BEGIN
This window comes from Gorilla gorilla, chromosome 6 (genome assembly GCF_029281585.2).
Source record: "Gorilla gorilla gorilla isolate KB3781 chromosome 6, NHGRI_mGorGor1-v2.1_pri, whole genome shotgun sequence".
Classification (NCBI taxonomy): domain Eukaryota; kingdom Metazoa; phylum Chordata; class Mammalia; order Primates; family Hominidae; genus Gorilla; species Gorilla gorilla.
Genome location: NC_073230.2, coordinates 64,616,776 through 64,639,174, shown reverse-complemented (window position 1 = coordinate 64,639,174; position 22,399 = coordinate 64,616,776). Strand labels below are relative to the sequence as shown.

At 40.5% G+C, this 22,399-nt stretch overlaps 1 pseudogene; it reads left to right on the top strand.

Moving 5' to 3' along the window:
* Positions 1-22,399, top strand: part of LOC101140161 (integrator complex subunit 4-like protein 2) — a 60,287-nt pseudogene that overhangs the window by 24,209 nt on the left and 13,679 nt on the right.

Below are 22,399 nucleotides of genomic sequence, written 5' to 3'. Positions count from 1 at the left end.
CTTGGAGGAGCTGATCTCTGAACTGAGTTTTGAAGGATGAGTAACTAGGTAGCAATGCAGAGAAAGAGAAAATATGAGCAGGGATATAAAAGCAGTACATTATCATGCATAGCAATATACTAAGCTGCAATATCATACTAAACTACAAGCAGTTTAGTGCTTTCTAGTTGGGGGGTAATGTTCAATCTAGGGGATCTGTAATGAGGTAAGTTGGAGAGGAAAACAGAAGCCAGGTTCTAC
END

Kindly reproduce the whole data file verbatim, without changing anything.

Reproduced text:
This window comes from Gorilla gorilla, chromosome 6 (genome assembly GCF_029281585.2).
Source record: "Gorilla gorilla gorilla isolate KB3781 chromosome 6, NHGRI_mGorGor1-v2.1_pri, whole genome shotgun sequence".
Classification (NCBI taxonomy): domain Eukaryota; kingdom Metazoa; phylum Chordata; class Mammalia; order Primates; family Hominidae; genus Gorilla; species Gorilla gorilla.
Genome location: NC_073230.2, coordinates 64,616,776 through 64,639,174, shown reverse-complemented (window position 1 = coordinate 64,639,174; position 22,399 = coordinate 64,616,776). Strand labels below are relative to the sequence as shown.

At 40.5% G+C, this 22,399-nt stretch overlaps 1 pseudogene; it reads left to right on the top strand.

Moving 5' to 3' along the window:
* Positions 1-22,399, top strand: part of LOC101140161 (integrator complex subunit 4-like protein 2) — a 60,287-nt pseudogene that overhangs the window by 24,209 nt on the left and 13,679 nt on the right.

Below are 22,399 nucleotides of genomic sequence, written 5' to 3'. Positions count from 1 at the left end.
CTTGGAGGAGCTGATCTCTGAACTGAGTTTTGAAGGATGAGTAACTAGGTAGCAATGCAGAGAAAGAGAAAATATGAGCAGGGATATAAAAGCAGTACATTATCATGCATAGCAATATACTAAGCTGCAATATCATACTAAACTACAAGCAGTTTAGTGCTTTCTAGTTGGGGGGTAATGTTCAATCTAGGGGATCTGTAATGAGGTAAGTTGGAGAGGAAAACAGAAGCCAGGTTCTAC